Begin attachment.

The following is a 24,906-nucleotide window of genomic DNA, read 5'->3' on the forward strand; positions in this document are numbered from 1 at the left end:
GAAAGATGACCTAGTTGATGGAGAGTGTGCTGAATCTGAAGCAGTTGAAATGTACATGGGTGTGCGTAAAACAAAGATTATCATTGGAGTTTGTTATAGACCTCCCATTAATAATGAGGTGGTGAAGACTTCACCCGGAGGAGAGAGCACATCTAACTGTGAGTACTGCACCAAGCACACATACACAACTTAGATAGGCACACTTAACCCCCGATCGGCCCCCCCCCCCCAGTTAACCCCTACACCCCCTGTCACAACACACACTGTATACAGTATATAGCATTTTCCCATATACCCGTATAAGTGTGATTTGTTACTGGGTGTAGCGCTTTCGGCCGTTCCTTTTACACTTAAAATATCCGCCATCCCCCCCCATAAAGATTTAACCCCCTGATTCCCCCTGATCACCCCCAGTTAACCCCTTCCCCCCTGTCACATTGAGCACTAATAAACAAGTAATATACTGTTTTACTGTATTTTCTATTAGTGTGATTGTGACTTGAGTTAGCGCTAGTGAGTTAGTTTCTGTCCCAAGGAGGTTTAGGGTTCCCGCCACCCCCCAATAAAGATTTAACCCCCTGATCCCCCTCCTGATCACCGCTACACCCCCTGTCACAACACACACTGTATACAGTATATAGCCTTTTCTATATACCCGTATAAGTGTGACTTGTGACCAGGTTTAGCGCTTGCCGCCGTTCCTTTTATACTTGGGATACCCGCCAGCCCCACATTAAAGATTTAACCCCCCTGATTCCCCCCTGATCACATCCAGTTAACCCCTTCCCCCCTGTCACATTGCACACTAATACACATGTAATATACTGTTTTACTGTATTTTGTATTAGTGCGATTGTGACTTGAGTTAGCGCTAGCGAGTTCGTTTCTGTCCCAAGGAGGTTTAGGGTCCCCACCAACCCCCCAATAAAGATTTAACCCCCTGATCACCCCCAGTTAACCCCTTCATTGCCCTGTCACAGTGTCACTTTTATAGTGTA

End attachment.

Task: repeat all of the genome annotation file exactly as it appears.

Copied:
The following is a 24,906-nucleotide window of genomic DNA, read 5'->3' on the forward strand; positions in this document are numbered from 1 at the left end:
GAAAGATGACCTAGTTGATGGAGAGTGTGCTGAATCTGAAGCAGTTGAAATGTACATGGGTGTGCGTAAAACAAAGATTATCATTGGAGTTTGTTATAGACCTCCCATTAATAATGAGGTGGTGAAGACTTCACCCGGAGGAGAGAGCACATCTAACTGTGAGTACTGCACCAAGCACACATACACAACTTAGATAGGCACACTTAACCCCCGATCGGCCCCCCCCCCCCAGTTAACCCCTACACCCCCTGTCACAACACACACTGTATACAGTATATAGCATTTTCCCATATACCCGTATAAGTGTGATTTGTTACTGGGTGTAGCGCTTTCGGCCGTTCCTTTTACACTTAAAATATCCGCCATCCCCCCCCATAAAGATTTAACCCCCTGATTCCCCCTGATCACCCCCAGTTAACCCCTTCCCCCCTGTCACATTGAGCACTAATAAACAAGTAATATACTGTTTTACTGTATTTTCTATTAGTGTGATTGTGACTTGAGTTAGCGCTAGTGAGTTAGTTTCTGTCCCAAGGAGGTTTAGGGTTCCCGCCACCCCCCAATAAAGATTTAACCCCCTGATCCCCCTCCTGATCACCGCTACACCCCCTGTCACAACACACACTGTATACAGTATATAGCCTTTTCTATATACCCGTATAAGTGTGACTTGTGACCAGGTTTAGCGCTTGCCGCCGTTCCTTTTATACTTGGGATACCCGCCAGCCCCACATTAAAGATTTAACCCCCCTGATTCCCCCCTGATCACATCCAGTTAACCCCTTCCCCCCTGTCACATTGCACACTAATACACATGTAATATACTGTTTTACTGTATTTTGTATTAGTGCGATTGTGACTTGAGTTAGCGCTAGCGAGTTCGTTTCTGTCCCAAGGAGGTTTAGGGTCCCCACCAACCCCCCAATAAAGATTTAACCCCCTGATCACCCCCAGTTAACCCCTTCATTGCCCTGTCACAGTGTCACTTTTATAGTGTA